(excerpted from the Bergen Record)
Friday, February 5, 1999
|By HUGH R. MORLEY
Four years ago, the largest union at the Bergen County Utilities Authority spent more than $100,000 on a concerted effort to head off privatization of the agency's waste-water operation.
Local 534 of the Utility Workers Union of America highlighted its opposition with a television commercial depicting privatization as a public health and safety "disaster." The union went to court, distributed leaflets, and pressured county officials in a drive to derail the plan.
But now, as the effort to privatize the agency's sewage disposal operation is about to come to fruition, the union has taken an almost 180-degree turn.
The Utilities Workers Union of America is lobbying management to move the agency into the private sector, convinced that it is the best way to protect members' jobs. As the agency prepares to accept three privatization bids next month, the tension between union and management has escalated.
Behind the strained relations and the union's dramatic about-face is the uncertain future of the BCUA's large and lucrative waste-water facility, which one bidder said would be "one of the largest public-private opportunities in the United States" waste-water industry if privatized.
Located mainly in Little Ferry, the operation has a budget of $47 million and 226 employees. It treats and disposes of sewage for 45 Bergen County communities.
For about two years, the BCUA has followed a two-pronged strategy to improve efficiency at its waste-water operation: changing management and exploring privatization. Agency officials want to compare the cost of running the operation under both options.
"The driving force is economics," said acting Executive Director Jerome Sheehan.
As part of the efficiency drive, the BCUA board is expected to vote on layoffs Feb. 18. About 50 percent to 75 percent of of the layoffs would be in the agency's waste-water operation.
In five weeks, three private companies are expected to submit bids to take over management of the operation: United Water of Harrington Park, Operations Management International Inc. of Denver, and Professional Services group of Rhode Island.
A similar, two-pronged strategy in the BCUA's solid-waste facility ended in December when the agency declined to privatize the operation because officials found it could be run less expensively as a public agency.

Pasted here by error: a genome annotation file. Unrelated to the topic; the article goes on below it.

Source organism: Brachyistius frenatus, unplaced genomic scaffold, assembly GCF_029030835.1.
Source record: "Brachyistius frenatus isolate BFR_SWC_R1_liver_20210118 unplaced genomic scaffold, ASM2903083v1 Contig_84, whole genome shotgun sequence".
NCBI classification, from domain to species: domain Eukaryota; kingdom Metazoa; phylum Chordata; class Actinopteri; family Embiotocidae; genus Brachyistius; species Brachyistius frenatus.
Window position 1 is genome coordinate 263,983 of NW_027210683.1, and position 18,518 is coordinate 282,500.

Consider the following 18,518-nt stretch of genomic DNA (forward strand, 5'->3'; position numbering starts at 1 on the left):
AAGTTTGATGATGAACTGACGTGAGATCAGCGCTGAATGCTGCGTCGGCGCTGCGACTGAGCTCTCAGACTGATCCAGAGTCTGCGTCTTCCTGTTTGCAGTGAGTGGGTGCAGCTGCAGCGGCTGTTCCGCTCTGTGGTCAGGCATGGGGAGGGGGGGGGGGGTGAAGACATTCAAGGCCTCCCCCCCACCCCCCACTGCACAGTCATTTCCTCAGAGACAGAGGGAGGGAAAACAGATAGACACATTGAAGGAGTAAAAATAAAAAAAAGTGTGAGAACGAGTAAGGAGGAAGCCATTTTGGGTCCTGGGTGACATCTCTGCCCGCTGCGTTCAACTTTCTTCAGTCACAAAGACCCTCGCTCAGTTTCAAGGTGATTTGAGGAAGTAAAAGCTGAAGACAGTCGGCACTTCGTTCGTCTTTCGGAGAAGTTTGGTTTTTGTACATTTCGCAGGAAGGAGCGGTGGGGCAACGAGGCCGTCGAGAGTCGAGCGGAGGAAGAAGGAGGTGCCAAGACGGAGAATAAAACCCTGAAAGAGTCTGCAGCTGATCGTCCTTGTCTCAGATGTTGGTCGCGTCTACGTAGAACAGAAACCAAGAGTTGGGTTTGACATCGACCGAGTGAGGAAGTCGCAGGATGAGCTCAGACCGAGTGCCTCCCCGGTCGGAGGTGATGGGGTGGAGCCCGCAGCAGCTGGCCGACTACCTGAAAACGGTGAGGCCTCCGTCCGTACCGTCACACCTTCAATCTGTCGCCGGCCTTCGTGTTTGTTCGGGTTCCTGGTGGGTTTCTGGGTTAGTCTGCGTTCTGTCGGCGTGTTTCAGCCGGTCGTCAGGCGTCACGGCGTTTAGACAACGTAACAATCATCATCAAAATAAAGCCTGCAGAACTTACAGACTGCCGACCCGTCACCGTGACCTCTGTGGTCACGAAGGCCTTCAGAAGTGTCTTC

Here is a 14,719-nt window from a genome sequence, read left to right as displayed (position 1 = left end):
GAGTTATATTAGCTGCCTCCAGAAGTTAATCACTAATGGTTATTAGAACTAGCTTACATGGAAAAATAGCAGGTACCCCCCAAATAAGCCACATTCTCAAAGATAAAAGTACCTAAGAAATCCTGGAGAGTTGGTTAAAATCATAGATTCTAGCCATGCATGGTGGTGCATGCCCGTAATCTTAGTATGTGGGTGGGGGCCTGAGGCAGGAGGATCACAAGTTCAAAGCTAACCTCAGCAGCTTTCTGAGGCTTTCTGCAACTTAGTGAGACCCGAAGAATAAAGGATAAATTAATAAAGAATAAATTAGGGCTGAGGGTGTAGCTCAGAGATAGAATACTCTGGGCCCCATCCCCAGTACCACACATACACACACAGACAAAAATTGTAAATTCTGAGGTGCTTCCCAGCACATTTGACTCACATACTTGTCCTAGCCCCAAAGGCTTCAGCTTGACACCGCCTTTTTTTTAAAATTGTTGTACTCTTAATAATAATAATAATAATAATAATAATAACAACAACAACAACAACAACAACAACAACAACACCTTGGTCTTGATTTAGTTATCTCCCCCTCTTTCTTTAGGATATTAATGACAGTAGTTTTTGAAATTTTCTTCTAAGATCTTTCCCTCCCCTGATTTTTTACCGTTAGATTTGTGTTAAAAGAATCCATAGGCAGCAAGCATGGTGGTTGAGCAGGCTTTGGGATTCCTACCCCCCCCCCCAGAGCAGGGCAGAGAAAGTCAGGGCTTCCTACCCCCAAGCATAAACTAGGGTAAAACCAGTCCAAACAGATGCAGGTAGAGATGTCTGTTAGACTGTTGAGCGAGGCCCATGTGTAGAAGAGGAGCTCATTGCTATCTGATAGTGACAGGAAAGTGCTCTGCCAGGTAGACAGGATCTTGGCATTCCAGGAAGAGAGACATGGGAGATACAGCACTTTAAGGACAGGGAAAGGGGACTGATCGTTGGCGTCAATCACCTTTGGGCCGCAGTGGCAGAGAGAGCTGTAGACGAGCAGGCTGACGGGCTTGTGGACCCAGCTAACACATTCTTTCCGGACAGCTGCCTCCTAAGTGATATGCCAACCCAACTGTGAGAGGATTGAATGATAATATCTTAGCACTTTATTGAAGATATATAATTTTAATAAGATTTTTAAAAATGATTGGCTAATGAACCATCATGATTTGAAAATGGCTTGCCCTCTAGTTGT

Dealmagro said the proposed layoffs would leave the waste-water operation too shorthanded. He said some commissioners, for reasons that are unclear, do not want privatization and that they will execute the layoff plan so they can say the authority can function at a lower cost than it could under private management.
He said the union does not now endorse privatization, it just does not oppose it. The switch, he said, was simply the result of leadership: He was elected for the first time during the summer, he said. And he believes that his members have a better chance of keeping their jobs with a private company.
"We've talked to all three companies," Dealmagro said. "We had a good rapport with them. If any of them gets the award, the transition will be smooth. We are going to cooperate."
Though BCUA officials say Dealmagro told their board last week that the three companies have pledged to protect the jobs of the employees, officials at all three would confirm only that they have met with the union.
Meanwhile, the union membership next week is due to vote on two issues. One is to repeal a May 1993 resolution mandating the union "oppose privatization by all means and with all resources of Local 534." The other is to approve the bargaining agreement with a private company that "is deemed most suitable to the interests of the members."
excerpted from the 1999 Bergen Record Corp.
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